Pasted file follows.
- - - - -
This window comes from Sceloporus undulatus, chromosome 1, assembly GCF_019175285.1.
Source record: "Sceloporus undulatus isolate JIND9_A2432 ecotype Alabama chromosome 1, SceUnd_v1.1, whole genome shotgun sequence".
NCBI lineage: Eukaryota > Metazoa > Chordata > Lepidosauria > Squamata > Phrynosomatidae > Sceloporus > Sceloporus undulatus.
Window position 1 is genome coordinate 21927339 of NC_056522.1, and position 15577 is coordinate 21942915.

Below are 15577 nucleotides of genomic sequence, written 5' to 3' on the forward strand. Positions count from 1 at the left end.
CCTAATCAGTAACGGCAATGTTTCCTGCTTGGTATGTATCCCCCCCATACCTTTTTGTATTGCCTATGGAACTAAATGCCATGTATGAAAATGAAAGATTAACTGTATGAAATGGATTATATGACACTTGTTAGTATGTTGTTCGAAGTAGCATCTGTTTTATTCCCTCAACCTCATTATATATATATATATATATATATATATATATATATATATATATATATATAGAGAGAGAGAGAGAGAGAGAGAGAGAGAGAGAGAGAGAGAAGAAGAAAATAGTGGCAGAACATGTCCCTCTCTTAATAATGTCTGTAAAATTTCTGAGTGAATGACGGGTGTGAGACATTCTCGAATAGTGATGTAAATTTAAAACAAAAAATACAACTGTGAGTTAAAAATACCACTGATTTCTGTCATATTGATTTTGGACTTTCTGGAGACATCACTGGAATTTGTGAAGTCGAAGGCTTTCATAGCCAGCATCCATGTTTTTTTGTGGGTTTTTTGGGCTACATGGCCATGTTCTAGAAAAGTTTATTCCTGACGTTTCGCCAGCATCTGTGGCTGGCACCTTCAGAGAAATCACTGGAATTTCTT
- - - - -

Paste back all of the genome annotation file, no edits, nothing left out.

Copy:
This window comes from Sceloporus undulatus, chromosome 1, assembly GCF_019175285.1.
Source record: "Sceloporus undulatus isolate JIND9_A2432 ecotype Alabama chromosome 1, SceUnd_v1.1, whole genome shotgun sequence".
NCBI lineage: Eukaryota > Metazoa > Chordata > Lepidosauria > Squamata > Phrynosomatidae > Sceloporus > Sceloporus undulatus.
Window position 1 is genome coordinate 21927339 of NC_056522.1, and position 15577 is coordinate 21942915.

Below are 15577 nucleotides of genomic sequence, written 5' to 3' on the forward strand. Positions count from 1 at the left end.
CCTAATCAGTAACGGCAATGTTTCCTGCTTGGTATGTATCCCCCCCATACCTTTTTGTATTGCCTATGGAACTAAATGCCATGTATGAAAATGAAAGATTAACTGTATGAAATGGATTATATGACACTTGTTAGTATGTTGTTCGAAGTAGCATCTGTTTTATTCCCTCAACCTCATTATATATATATATATATATATATATATATATATATATATATATATATATAGAGAGAGAGAGAGAGAGAGAGAGAGAGAGAGAGAGAGAGAAGAAGAAAATAGTGGCAGAACATGTCCCTCTCTTAATAATGTCTGTAAAATTTCTGAGTGAATGACGGGTGTGAGACATTCTCGAATAGTGATGTAAATTTAAAACAAAAAATACAACTGTGAGTTAAAAATACCACTGATTTCTGTCATATTGATTTTGGACTTTCTGGAGACATCACTGGAATTTGTGAAGTCGAAGGCTTTCATAGCCAGCATCCATGTTTTTTTGTGGGTTTTTTGGGCTACATGGCCATGTTCTAGAAAAGTTTATTCCTGACGTTTCGCCAGCATCTGTGGCTGGCACCTTCAGAGAAATCACTGGAATTTCTT